Educational Adventures in Cambodia and Nepal


My Non-Conventional Cambodian Christmas

Christmas for me normally consists of the following things: flying home to good old England, walking through the door, receiving a suffocating hug from my parents (suffocating is, of course, meant in the most affectionate way possible) and then eating. The eating generally doesn’t ever stop, just ebbs and flows like the tide. So when Christmas 2013 rolled around and I found myself facing a 1000km bike ride across Cambodia — and a whole lot of rice — needless to say I was ever so slightly nervous.

Maybe you’re wondering what on earth drove me to forego the usual food-based festivities in favour of risking a month of inevitable, interminable muscle pain. The honest answer is adventure. I wanted to see something new. To smell something new. To taste something new. But when I signed up for the PEPY Ride XI, I never imagined that, above all of the things I just mentioned, I would feel something new. And that something, whatever it was, has more or less changed the way I look at the world and all the funny, strange, sad, glorious, confusing and downright brilliant things in it.

Read Megan’s full article on the blog!


Are you ready to push your limits? Have you been searching for an epic adventure? Do you want to see a different side of Cambodia, one most tourists never experience?

Did you just shout, “YES!” to the questions above?

Then PEPY Ride X is for you!

Described by National Geographic Traveler as one of their “Top Tours of a Lifetime,” this year’s PEPY Ride is not to be missed.  Not only is PEPY Tours kicking off the trip with a rockin’ reunion party, but founder Daniela Papi will be joining in the adventure as well.

After the party dust has settled, take off on a brand new route across Cambodia with past PEPY Riders and staff, old friends, and new faces too.  Pedal east across the mighty Mekong and delve into a side of Cambodia most PEPY Tours trips have yet to explore!

A few highlights:

  • Be Indiana Jones for the day, exploring the temple ruins at Beng Mealea
  • Ride through Koh Ker, former capital of the grand Khmer Empire
  • Spot rare, freshwater dolphins in Kratie
  • Learn from one of our favorite local NGO partners, CRDT, as well as other social ventures, nonprofits, and community activists along the way
  • Cycle less-traveled roads through the ‘cradle of Khmer civilization’
  • Get updated on PEPY’s current programs and find out what is in store for the coming year

Date: December 27, 2014 – January 10, 2015

Cost: $1,450

Fundraising: $1,000

Want more information? Learn more on the PEPY Tours website, or contact them directly via [email protected].

Can the Short-term Volunteer Model Work? via Serve Smart

The effectiveness and ethics of short-term volunteer trips has long been a subject of heated discussion. On one hand, it is very difficult to develop the trust and respect that is necessary to build a productive working relationship in a 1-2 week period. On the other hand, taking 1-2 years off of work or school to volunteer abroad is a huge commitment that not many people can afford to make. Last week, I talked through these issues with Sarah Brown from PEPY Tours, which runs culturally-immersive educational tours in Cambodia for those looking to learn more responsible ways to travel.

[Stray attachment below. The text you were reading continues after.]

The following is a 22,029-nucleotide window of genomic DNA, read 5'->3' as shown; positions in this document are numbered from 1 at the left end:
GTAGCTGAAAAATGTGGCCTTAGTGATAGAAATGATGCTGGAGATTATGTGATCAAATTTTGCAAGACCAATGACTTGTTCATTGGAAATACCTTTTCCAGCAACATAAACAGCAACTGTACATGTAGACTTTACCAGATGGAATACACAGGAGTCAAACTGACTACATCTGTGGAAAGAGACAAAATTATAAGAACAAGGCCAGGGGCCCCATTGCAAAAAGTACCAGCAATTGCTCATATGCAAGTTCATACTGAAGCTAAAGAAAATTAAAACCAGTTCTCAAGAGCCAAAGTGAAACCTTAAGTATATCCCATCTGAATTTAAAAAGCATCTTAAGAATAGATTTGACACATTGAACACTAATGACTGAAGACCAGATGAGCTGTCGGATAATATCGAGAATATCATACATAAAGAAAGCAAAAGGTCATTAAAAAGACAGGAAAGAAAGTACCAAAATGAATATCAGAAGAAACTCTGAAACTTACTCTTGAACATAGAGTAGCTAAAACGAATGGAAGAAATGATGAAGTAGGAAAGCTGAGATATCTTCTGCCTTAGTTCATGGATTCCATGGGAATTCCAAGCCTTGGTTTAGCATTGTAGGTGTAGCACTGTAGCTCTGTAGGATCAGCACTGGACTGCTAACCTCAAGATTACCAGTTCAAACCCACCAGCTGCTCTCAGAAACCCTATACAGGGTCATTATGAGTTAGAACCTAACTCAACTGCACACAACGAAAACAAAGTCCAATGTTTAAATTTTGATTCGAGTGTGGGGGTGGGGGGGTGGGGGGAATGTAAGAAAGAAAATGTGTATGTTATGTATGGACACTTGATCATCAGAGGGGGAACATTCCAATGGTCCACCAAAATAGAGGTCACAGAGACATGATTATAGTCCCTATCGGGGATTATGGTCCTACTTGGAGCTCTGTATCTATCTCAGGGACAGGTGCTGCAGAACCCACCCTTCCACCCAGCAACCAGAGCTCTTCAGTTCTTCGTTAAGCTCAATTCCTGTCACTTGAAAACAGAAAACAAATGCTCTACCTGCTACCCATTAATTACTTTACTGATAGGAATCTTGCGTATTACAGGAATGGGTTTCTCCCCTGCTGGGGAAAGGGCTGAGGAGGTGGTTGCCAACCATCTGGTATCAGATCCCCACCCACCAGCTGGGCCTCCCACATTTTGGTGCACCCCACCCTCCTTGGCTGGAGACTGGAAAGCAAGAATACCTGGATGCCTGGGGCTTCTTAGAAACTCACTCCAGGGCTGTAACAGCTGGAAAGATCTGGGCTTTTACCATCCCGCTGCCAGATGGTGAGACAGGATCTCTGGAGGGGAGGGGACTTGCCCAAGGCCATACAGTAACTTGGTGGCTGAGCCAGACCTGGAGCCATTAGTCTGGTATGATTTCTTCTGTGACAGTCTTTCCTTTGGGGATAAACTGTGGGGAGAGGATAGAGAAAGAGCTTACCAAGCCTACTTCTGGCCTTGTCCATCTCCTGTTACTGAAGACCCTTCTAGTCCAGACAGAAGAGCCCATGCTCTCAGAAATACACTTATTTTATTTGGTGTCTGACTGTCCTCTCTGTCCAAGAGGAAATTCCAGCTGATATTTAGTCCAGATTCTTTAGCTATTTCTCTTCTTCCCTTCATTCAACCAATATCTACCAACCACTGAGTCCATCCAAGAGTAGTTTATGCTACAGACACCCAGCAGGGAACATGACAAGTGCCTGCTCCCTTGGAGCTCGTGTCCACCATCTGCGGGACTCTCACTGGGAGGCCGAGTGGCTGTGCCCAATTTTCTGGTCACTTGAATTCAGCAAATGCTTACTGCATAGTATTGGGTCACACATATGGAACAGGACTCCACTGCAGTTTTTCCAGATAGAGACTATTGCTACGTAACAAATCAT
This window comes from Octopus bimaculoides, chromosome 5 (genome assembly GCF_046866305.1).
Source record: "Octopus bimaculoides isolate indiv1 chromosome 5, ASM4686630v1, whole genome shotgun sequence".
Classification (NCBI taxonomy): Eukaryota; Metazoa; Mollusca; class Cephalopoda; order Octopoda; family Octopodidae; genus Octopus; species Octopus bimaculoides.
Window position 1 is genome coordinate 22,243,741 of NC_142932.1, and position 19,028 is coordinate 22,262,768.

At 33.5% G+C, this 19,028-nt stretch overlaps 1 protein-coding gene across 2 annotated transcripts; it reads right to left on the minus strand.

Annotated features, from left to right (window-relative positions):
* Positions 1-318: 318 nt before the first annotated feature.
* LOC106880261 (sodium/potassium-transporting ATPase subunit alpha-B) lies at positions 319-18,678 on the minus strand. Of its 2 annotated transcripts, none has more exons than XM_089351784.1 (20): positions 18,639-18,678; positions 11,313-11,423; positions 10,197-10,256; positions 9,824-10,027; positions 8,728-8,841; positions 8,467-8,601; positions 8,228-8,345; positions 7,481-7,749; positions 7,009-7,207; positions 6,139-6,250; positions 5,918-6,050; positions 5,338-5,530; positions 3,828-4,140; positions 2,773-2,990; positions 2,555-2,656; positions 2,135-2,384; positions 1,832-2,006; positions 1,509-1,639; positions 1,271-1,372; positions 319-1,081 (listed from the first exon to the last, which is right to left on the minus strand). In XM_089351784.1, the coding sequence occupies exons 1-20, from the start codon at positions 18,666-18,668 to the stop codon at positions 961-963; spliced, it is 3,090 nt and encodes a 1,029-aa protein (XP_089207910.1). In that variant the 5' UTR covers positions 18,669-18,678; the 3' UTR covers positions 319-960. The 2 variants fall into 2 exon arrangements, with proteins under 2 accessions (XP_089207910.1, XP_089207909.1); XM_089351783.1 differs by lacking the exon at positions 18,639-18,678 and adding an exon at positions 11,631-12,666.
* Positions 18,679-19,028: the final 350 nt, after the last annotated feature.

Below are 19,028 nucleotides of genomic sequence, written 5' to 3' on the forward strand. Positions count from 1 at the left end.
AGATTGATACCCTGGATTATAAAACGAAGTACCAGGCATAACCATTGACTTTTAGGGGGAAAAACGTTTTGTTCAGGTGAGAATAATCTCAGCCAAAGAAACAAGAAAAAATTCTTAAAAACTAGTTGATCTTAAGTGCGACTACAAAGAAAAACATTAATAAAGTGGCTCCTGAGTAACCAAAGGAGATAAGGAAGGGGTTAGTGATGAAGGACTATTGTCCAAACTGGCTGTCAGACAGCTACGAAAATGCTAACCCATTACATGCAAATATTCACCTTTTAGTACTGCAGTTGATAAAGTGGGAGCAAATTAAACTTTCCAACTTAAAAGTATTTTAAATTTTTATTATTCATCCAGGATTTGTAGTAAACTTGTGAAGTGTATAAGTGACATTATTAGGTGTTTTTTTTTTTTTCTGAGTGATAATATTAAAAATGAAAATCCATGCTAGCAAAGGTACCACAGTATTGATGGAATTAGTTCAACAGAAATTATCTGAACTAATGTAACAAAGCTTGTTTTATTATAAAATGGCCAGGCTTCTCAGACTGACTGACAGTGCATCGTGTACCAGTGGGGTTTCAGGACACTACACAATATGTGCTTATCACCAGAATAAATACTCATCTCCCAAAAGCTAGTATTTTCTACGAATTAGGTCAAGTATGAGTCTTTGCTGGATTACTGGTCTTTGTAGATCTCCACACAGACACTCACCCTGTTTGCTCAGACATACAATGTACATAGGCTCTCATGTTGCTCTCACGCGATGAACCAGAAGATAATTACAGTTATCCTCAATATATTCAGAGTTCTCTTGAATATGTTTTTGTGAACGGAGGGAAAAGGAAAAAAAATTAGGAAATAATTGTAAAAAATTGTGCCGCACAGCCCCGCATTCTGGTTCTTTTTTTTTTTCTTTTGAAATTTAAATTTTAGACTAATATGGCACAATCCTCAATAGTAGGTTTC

Read more on the Serve Smart blog!

Cambodia’s Orphanage Tourism

Two of PEPY Tours’ own, Daniela Papi and Anna Baranova were featured in an article today shedding light on the darker side of orphanage tourism and ways to combat the growing travel trend.

Voluntourism in Cambodia can be counterproductive – How to actually help

Written by Michael Aquino,

Tourists often travel to Cambodia not just to see its sights, but to do good deeds too. Cambodia is a fertile field for charity; thanks to its bloody recent history (read about the Khmer Rouge and their extermination camp in Tuol Sleng), the kingdom is one of Southeast Asia’s least developed and most poverty-stricken countries, where disease, malnutrition, and death occur at higher rates than in the rest of the region.

Cambodia’s become the destination du jour for a different kind of package tour: “voluntourism”, which takes visitors away from their posh Siem Reap resorts and into orphanages and poor communities. There’s an oversupply of suffering, and there’s no shortage of tourists with good intentions (and charity dollars) to spare.

Read the whole article here.

1 Bike. 1,000 km.

We were so lucky our friend Thavry could join us as a leader for the ninth annual PEPY Ride! After returning from her 1,000 km adventure, Thavry wrote an excellent blog post about her experience and the challenges she faced breaking through cultural norms.

“First of all, I am fighting against a cultural barrier that always says a girl should not travel far from home. In Cambodia many people still believe that it is better for women to stay home in order to cook and take care of the children.It is safe to do this way! But I want to show that women can do many things with their lives.”

Her article is not only inspiring to Cambodian women, challenging them to test their limits and not be held back by their gender, but to people all over the world. Even if you can’t journey to Cambodia you can take a trip around your own country and gain a greater appreciation for where you came from.

Read her whole story on her blog, Thavry Journey.



Tourism for Change

Jenna Ke, communications and fundraising officer at our sister NGO, PEPY was published in Global South Development Magazine, a quarterly magazine focusing on development issues around the world.

In her article, Tourism For Change, Jenna explains how PEPY combats the negative effects of voluntourism through our educational trips.

“Its tours are a new type of travel, one centered on learning and engaging instead of merely observing and giving things away.”

You can read Jenna’s full article (on page 9) here.